"Catching Fire" had a record-setting debut, kicking off the holiday movie season and setting the bar for the rest of the pack of Hollywood holiday movies. Bobbi Rebell reports.
REPORTER: Like her character Katniss Everdeen in "The Hunger Games: Catching Fire", Jennifer Lawrence is the golden girl of Hollywood. She is reason one that the movie Catching Fire is the movie to beat this holiday season. Rentrak Senior Media Analyst Paul Dergarabedian.
PAUL DERGARABEDIAN, SENIOR MEDIA ANALYST, RENTRAK: "You have a star at the center of that franchise in Jennifer Lawrence who has grown in popularity since the first film made its debut. You can have a massive second installment opening weekend. This was the biggest November opening ever with $161.1 million. It earned about $146.6 million internationally. $307.7 million for "The Hunger Games Catching Fire" in its first weekend worldwide. Those are amazing numbers."
REPORTER: Reason 2- The movie appeals to the coveted four quadrants- male, female, young and old.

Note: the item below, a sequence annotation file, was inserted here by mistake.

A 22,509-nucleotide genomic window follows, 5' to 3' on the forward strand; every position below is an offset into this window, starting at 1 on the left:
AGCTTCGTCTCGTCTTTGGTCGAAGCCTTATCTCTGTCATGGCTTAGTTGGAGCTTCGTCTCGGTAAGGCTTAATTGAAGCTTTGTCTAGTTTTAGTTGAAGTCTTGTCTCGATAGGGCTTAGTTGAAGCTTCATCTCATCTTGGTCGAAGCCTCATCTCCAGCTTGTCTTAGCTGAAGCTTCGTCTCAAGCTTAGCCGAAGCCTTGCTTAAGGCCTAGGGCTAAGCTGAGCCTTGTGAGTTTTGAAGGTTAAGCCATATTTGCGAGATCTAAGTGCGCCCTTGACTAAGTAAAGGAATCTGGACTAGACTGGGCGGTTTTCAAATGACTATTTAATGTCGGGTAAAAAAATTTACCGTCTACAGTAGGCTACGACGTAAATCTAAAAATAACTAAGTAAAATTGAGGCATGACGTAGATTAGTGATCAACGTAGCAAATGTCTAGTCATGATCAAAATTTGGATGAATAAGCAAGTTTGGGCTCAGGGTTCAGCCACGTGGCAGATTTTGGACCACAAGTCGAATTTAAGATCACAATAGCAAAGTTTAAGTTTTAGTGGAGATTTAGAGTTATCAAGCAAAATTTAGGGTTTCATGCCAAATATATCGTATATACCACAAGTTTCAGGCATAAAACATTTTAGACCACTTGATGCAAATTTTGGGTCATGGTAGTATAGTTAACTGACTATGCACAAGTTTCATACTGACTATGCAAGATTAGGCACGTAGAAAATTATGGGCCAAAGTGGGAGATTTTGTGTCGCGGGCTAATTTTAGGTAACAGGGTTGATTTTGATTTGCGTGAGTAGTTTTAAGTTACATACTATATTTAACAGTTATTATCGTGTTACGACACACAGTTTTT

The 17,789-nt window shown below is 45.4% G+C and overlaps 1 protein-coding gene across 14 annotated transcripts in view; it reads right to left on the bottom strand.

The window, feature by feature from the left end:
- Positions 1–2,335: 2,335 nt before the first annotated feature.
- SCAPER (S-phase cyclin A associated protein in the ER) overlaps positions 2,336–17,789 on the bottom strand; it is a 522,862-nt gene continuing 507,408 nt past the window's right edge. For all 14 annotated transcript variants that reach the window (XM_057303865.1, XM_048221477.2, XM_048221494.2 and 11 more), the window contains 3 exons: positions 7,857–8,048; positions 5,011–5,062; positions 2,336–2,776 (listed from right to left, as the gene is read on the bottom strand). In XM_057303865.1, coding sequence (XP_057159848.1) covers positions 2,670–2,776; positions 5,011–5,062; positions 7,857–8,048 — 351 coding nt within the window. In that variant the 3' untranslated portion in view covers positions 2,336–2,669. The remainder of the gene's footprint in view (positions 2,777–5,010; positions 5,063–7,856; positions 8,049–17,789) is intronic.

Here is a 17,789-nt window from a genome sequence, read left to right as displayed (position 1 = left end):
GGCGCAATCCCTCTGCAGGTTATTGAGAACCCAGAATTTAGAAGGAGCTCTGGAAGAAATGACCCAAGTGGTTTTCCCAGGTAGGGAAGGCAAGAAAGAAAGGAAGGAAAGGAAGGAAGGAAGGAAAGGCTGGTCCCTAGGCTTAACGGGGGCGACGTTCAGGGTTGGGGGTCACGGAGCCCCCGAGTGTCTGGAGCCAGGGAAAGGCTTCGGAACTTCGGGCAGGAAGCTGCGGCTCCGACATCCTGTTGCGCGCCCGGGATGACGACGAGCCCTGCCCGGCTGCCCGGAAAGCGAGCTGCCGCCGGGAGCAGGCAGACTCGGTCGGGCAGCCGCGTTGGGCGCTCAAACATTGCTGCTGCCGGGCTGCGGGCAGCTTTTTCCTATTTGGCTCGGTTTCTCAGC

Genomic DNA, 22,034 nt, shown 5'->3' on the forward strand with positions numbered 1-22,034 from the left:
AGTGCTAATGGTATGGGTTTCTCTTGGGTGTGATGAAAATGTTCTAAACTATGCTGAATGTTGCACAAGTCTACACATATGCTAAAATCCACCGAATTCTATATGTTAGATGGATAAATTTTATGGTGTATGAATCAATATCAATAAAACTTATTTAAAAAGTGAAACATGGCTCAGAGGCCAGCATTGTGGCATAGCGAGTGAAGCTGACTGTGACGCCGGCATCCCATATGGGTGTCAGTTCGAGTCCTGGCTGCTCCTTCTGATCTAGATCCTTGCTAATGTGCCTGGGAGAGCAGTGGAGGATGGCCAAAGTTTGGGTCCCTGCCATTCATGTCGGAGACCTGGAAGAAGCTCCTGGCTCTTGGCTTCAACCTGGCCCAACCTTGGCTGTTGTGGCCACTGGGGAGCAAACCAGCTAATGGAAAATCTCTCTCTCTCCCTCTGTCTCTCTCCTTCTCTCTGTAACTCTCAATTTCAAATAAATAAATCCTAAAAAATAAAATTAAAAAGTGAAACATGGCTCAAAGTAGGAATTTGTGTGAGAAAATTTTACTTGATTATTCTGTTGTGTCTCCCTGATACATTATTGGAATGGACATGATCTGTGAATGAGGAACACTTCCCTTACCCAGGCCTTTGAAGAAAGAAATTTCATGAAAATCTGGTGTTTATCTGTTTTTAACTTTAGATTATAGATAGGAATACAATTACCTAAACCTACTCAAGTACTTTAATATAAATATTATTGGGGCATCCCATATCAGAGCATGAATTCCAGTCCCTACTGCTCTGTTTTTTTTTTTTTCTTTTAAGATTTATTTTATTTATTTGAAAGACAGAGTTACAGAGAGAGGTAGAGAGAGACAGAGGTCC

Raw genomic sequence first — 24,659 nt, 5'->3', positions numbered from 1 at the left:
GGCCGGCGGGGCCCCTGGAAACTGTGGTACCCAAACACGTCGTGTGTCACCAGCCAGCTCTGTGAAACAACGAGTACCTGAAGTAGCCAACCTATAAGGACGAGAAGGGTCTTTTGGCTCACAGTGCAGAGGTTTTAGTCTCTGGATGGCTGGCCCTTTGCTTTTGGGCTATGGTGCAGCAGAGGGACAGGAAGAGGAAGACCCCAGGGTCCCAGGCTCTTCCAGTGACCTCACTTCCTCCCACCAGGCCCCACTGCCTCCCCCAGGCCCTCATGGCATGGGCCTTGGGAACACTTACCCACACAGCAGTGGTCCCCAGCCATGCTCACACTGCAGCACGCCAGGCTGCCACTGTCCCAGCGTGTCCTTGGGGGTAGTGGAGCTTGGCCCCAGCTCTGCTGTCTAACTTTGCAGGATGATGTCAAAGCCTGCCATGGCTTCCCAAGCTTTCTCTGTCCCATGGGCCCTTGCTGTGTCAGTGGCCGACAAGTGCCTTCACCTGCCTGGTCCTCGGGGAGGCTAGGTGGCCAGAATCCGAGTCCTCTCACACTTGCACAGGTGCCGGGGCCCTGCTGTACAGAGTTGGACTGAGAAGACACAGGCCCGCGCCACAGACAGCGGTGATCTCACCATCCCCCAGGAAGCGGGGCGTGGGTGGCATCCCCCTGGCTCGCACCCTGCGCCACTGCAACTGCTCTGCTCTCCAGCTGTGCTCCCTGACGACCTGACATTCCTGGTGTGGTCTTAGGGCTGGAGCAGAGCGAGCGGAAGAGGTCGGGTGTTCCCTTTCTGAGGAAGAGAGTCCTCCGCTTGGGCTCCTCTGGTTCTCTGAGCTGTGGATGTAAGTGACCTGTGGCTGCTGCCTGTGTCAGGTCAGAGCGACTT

PAUL DERGARABEDIAN, SENIOR MEDIA ANALYST, RENTRAK: "When the first Hunger Games was released it was thought that it would be more of a young adult movie appealing more to the younger teen girls, but it's broadened out in terms of that appeal because of its star Jennifer Lawrence. Also the movie has some older stars in the movie like Stanley Tucci and Donald Sutherland and so there is this crossover to that older demographic as well."
REPORTER: Reason 3: First mover advantage - coming a week before Thanksgiving with no real competition - yet. The next installment of "The Hobbit" is on deck, as are family films like the animated movie "Frozen" as well as high profile flicks like Martin Scorsese's "The Wolf of Wall Street". Reason 4: a built-in base thanks to the books. The Hunger Games Trilogy has sold millions around the world creating a fan frenzy ready to line up and make this another blockbuster year for Hollywood.
I saw the first "Hunger Games" movie when it came out and thought it was a pretty good adaptation of the book, but this one has a running time of 146 minutes (!), so I might just wait for the DVD.